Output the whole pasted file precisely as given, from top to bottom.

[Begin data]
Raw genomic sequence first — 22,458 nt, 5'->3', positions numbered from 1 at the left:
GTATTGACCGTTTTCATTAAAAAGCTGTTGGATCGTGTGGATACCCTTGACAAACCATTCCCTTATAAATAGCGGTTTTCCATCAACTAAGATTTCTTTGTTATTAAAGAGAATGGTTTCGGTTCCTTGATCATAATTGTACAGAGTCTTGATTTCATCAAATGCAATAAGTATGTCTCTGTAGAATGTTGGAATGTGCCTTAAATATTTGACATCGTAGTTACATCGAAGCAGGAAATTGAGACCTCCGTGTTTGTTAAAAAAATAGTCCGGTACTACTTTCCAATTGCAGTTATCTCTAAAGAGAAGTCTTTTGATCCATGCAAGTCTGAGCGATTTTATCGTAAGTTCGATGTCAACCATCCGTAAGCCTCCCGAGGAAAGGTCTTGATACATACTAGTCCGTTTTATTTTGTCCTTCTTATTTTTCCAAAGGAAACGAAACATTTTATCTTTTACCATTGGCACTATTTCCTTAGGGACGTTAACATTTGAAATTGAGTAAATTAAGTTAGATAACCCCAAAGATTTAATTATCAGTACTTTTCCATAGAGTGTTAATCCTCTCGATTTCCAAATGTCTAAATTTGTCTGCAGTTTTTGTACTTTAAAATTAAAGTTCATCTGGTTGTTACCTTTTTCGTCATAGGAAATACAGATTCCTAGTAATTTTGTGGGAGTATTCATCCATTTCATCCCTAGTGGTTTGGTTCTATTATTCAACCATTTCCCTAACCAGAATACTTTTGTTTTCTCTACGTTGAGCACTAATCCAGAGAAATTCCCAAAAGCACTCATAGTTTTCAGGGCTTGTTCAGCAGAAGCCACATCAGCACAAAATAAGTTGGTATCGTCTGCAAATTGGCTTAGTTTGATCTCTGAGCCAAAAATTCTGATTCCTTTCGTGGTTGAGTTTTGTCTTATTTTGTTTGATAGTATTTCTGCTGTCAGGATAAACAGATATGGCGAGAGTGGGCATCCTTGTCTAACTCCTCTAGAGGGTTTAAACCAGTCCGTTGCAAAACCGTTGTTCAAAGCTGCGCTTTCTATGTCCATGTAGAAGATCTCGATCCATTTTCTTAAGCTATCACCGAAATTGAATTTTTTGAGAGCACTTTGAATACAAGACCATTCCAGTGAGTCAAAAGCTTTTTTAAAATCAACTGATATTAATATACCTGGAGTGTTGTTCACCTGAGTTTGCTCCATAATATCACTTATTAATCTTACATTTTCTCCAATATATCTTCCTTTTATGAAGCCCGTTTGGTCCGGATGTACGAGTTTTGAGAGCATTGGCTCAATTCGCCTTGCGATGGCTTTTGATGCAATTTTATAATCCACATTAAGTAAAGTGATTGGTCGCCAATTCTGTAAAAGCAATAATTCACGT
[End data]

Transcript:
Raw genomic sequence first — 22,458 nt, 5'->3', positions numbered from 1 at the left:
GTATTGACCGTTTTCATTAAAAAGCTGTTGGATCGTGTGGATACCCTTGACAAACCATTCCCTTATAAATAGCGGTTTTCCATCAACTAAGATTTCTTTGTTATTAAAGAGAATGGTTTCGGTTCCTTGATCATAATTGTACAGAGTCTTGATTTCATCAAATGCAATAAGTATGTCTCTGTAGAATGTTGGAATGTGCCTTAAATATTTGACATCGTAGTTACATCGAAGCAGGAAATTGAGACCTCCGTGTTTGTTAAAAAAATAGTCCGGTACTACTTTCCAATTGCAGTTATCTCTAAAGAGAAGTCTTTTGATCCATGCAAGTCTGAGCGATTTTATCGTAAGTTCGATGTCAACCATCCGTAAGCCTCCCGAGGAAAGGTCTTGATACATACTAGTCCGTTTTATTTTGTCCTTCTTATTTTTCCAAAGGAAACGAAACATTTTATCTTTTACCATTGGCACTATTTCCTTAGGGACGTTAACATTTGAAATTGAGTAAATTAAGTTAGATAACCCCAAAGATTTAATTATCAGTACTTTTCCATAGAGTGTTAATCCTCTCGATTTCCAAATGTCTAAATTTGTCTGCAGTTTTTGTACTTTAAAATTAAAGTTCATCTGGTTGTTACCTTTTTCGTCATAGGAAATACAGATTCCTAGTAATTTTGTGGGAGTATTCATCCATTTCATCCCTAGTGGTTTGGTTCTATTATTCAACCATTTCCCTAACCAGAATACTTTTGTTTTCTCTACGTTGAGCACTAATCCAGAGAAATTCCCAAAAGCACTCATAGTTTTCAGGGCTTGTTCAGCAGAAGCCACATCAGCACAAAATAAGTTGGTATCGTCTGCAAATTGGCTTAGTTTGATCTCTGAGCCAAAAATTCTGATTCCTTTCGTGGTTGAGTTTTGTCTTATTTTGTTTGATAGTATTTCTGCTGTCAGGATAAACAGATATGGCGAGAGTGGGCATCCTTGTCTAACTCCTCTAGAGGGTTTAAACCAGTCCGTTGCAAAACCGTTGTTCAAAGCTGCGCTTTCTATGTCCATGTAGAAGATCTCGATCCATTTTCTTAAGCTATCACCGAAATTGAATTTTTTGAGAGCACTTTGAATACAAGACCATTCCAGTGAGTCAAAAGCTTTTTTAAAATCAACTGATATTAATATACCTGGAGTGTTGTTCACCTGAGTTTGCTCCATAATATCACTTATTAATCTTACATTTTCTCCAATATATCTTCCTTTTATGAAGCCCGTTTGGTCCGGATGTACGAGTTTTGAGAGCATTGGCTCAATTCGCCTTGCGATGGCTTTTGATGCAATTTTATAATCCACATTAAGTAAAGTGATTGGTCGCCAATTCTGTAAAAGCAATAATTCACGT